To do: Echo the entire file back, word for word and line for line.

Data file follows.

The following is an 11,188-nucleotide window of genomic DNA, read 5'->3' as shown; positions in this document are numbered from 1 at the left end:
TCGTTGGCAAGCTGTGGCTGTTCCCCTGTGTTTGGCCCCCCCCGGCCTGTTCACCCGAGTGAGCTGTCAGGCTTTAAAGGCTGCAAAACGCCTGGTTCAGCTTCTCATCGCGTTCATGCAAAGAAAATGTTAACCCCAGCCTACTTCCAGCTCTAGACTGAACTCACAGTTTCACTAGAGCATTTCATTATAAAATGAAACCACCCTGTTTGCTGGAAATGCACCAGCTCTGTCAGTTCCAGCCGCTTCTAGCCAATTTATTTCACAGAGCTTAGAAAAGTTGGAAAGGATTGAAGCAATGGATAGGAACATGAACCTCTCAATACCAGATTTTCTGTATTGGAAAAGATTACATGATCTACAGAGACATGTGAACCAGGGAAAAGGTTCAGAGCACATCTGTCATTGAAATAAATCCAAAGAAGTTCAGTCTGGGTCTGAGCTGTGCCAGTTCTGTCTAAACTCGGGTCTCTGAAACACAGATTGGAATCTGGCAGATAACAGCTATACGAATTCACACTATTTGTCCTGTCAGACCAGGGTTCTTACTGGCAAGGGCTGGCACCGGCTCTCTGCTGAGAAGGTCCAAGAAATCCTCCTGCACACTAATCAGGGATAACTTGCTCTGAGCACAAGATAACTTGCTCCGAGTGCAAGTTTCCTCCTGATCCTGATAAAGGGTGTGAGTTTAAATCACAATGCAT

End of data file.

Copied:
The following is an 11,188-nucleotide window of genomic DNA, read 5'->3' as shown; positions in this document are numbered from 1 at the left end:
TCGTTGGCAAGCTGTGGCTGTTCCCCTGTGTTTGGCCCCCCCCGGCCTGTTCACCCGAGTGAGCTGTCAGGCTTTAAAGGCTGCAAAACGCCTGGTTCAGCTTCTCATCGCGTTCATGCAAAGAAAATGTTAACCCCAGCCTACTTCCAGCTCTAGACTGAACTCACAGTTTCACTAGAGCATTTCATTATAAAATGAAACCACCCTGTTTGCTGGAAATGCACCAGCTCTGTCAGTTCCAGCCGCTTCTAGCCAATTTATTTCACAGAGCTTAGAAAAGTTGGAAAGGATTGAAGCAATGGATAGGAACATGAACCTCTCAATACCAGATTTTCTGTATTGGAAAAGATTACATGATCTACAGAGACATGTGAACCAGGGAAAAGGTTCAGAGCACATCTGTCATTGAAATAAATCCAAAGAAGTTCAGTCTGGGTCTGAGCTGTGCCAGTTCTGTCTAAACTCGGGTCTCTGAAACACAGATTGGAATCTGGCAGATAACAGCTATACGAATTCACACTATTTGTCCTGTCAGACCAGGGTTCTTACTGGCAAGGGCTGGCACCGGCTCTCTGCTGAGAAGGTCCAAGAAATCCTCCTGCACACTAATCAGGGATAACTTGCTCTGAGCACAAGATAACTTGCTCCGAGTGCAAGTTTCCTCCTGATCCTGATAAAGGGTGTGAGTTTAAATCACAATGCAT